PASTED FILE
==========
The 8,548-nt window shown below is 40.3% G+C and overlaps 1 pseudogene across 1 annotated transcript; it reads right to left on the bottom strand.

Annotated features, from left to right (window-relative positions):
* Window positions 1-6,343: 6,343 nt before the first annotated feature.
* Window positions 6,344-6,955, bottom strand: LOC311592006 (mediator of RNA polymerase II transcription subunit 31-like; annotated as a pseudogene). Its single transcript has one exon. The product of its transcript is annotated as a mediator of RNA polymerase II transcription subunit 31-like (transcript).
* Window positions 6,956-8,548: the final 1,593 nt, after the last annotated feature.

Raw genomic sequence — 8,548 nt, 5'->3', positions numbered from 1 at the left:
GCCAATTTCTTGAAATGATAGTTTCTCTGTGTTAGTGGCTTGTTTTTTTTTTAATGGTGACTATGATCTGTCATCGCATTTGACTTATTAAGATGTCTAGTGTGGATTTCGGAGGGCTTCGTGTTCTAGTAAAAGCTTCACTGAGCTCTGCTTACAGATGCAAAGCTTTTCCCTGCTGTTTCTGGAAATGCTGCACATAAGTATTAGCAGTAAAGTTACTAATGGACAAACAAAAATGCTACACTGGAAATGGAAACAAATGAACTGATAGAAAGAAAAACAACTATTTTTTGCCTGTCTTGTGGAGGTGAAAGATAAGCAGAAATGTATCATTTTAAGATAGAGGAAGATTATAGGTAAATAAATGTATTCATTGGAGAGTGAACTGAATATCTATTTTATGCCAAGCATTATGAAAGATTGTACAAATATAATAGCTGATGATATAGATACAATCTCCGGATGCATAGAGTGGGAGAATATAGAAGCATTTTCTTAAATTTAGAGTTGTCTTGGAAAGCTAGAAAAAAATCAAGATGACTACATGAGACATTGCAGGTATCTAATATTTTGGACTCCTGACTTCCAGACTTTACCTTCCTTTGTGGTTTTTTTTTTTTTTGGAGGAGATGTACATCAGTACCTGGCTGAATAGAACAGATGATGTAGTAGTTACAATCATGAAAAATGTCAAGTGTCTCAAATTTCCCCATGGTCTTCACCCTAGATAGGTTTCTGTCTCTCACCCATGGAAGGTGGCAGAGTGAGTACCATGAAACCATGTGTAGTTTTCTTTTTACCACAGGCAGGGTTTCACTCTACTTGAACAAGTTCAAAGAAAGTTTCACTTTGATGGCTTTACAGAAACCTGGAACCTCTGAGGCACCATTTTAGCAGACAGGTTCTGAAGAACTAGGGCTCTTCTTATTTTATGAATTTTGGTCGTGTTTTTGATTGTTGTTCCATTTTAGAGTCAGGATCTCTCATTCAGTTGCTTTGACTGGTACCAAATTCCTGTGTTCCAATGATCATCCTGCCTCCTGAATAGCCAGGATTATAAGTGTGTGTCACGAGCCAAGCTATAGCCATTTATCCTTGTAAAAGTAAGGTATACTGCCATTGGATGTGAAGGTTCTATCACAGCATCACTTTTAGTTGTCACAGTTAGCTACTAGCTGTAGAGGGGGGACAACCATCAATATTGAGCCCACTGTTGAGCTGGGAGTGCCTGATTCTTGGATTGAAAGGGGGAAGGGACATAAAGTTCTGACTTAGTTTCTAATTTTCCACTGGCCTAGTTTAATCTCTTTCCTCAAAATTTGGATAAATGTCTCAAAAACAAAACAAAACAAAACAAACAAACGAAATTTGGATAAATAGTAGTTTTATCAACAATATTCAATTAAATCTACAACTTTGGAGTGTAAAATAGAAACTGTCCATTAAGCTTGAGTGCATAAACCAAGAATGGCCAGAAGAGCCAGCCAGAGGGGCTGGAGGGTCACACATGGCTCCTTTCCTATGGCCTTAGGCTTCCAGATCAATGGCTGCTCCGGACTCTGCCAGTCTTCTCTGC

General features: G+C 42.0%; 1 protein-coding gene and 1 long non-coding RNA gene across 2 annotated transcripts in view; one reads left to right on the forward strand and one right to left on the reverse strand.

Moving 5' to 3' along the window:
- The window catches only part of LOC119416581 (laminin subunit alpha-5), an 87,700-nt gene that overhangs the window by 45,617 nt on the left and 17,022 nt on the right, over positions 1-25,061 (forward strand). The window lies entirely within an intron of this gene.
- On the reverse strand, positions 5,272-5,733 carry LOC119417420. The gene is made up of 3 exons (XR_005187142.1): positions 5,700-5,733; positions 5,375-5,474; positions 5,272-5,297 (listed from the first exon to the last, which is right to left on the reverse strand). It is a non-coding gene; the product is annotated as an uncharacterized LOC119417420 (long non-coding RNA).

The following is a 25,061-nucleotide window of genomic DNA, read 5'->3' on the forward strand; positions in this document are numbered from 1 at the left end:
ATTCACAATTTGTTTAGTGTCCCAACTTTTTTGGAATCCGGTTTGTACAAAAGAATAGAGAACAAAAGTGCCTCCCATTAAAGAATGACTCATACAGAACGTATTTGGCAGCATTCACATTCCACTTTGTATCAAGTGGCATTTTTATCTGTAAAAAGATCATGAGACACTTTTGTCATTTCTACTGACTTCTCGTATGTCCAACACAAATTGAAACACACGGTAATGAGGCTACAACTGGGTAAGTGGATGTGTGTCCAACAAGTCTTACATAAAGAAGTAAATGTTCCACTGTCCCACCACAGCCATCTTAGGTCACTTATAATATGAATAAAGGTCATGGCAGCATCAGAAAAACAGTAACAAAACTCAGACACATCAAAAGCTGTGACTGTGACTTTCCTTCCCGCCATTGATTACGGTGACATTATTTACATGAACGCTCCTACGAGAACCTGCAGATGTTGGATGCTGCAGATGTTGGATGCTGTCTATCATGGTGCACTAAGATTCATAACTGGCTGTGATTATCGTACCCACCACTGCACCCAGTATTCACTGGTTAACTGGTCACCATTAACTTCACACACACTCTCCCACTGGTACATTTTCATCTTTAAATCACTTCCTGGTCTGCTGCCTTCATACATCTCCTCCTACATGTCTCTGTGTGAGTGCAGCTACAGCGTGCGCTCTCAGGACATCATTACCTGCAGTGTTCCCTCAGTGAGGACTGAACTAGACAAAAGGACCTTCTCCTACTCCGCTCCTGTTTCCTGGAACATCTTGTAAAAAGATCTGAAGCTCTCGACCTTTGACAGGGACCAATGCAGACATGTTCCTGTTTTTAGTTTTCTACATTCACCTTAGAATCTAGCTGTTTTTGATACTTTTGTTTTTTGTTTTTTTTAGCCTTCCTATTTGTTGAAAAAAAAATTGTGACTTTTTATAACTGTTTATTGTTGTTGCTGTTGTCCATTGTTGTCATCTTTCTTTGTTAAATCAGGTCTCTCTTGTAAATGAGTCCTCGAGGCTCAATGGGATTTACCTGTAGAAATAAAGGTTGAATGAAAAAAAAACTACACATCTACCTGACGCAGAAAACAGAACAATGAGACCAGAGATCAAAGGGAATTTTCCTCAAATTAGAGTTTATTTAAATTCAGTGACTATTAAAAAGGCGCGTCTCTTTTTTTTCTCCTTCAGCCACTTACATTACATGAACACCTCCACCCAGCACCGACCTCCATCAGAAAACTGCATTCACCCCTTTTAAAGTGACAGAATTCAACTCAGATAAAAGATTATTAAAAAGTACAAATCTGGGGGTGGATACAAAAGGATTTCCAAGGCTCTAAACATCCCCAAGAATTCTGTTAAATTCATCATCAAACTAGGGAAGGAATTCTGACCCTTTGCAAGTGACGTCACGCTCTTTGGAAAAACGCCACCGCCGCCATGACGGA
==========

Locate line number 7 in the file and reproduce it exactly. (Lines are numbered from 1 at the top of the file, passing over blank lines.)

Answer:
GCCAATTTCTTGAAATGATAGTTTCTCTGTGTTAGTGGCTTGTTTTTTTTTTAATGGTGACTATGATCTGTCATCGCATTTGACTTATTAAGATGTCTAGTGTGGATTTCGGAGGGCTTCGTGTTCTAGTAAAAGCTTCACTGAGCTCTGCTTACAGATGCAAAGCTTTTCCCTGCTGTTTCTGGAAATGCTGCACATAAGTATTAGCAGTAAAGTTACTAATGGACAAACAAAAATGCTACACTGGAAATGGAAACAAATGAACTGATAGAAAGAAAAACAACTATTTTTTGCCTGTCTTGTGGAGGTGAAAGATAAGCAGAAATGTATCATTTTAAGATAGAGGAAGATTATAGGTAAATAAATGTATTCATTGGAGAGTGAACTGAATATCTATTTTATGCCAAGCATTATGAAAGATTGTACAAATATAATAGCTGATGATATAGATACAATCTCCGGATGCATAGAGTGGGAGAATATAGAAGCATTTTCTTAAATTTAGAGTTGTCTTGGAAAGCTAGAAAAAAATCAAGATGACTACATGAGACATTGCAGGTATCTAATATTTTGGACTCCTGACTTCCAGACTTTACCTTCCTTTGTGGTTTTTTTTTTTTTTGGAGGAGATGTACATCAGTACCTGGCTGAATAGAACAGATGATGTAGTAGTTACAATCATGAAAAATGTCAAGTGTCTCAAATTTCCCCATGGTCTTCACCCTAGATAGGTTTCTGTCTCTCACCCATGGAAGGTGGCAGAGTGAGTACCATGAAACCATGTGTAGTTTTCTTTTTACCACAGGCAGGGTTTCACTCTACTTGAACAAGTTCAAAGAAAGTTTCACTTTGATGGCTTTACAGAAACCTGGAACCTCTGAGGCACCATTTTAGCAGACAGGTTCTGAAGAACTAGGGCTCTTCTTATTTTATGAATTTTGGTCGTGTTTTTGATTGTTGTTCCATTTTAGAGTCAGGATCTCTCATTCAGTTGCTTTGACTGGTACCAAATTCCTGTGTTCCAATGATCATCCTGCCTCCTGAATAGCCAGGATTATAAGTGTGTGTCACGAGCCAAGCTATAGCCATTTATCCTTGTAAAAGTAAGGTATACTGCCATTGGATGTGAAGGTTCTATCACAGCATCACTTTTAGTTGTCACAGTTAGCTACTAGCTGTAGAGGGGGGACAACCATCAATATTGAGCCCACTGTTGAGCTGGGAGTGCCTGATTCTTGGATTGAAAGGGGGAAGGGACATAAAGTTCTGACTTAGTTTCTAATTTTCCACTGGCCTAGTTTAATCTCTTTCCTCAAAATTTGGATAAATGTCTCAAAAACAAAACAAAACAAAACAAACAAACGAAATTTGGATAAATAGTAGTTTTATCAACAATATTCAATTAAATCTACAACTTTGGAGTGTAAAATAGAAACTGTCCATTAAGCTTGAGTGCATAAACCAAGAATGGCCAGAAGAGCCAGCCAGAGGGGCTGGAGGGTCACACATGGCTCCTTTCCTATGGCCTTAGGCTTCCAGATCAATGGCTGCTCCGGACTCTGCCAGTCTTCTCTGC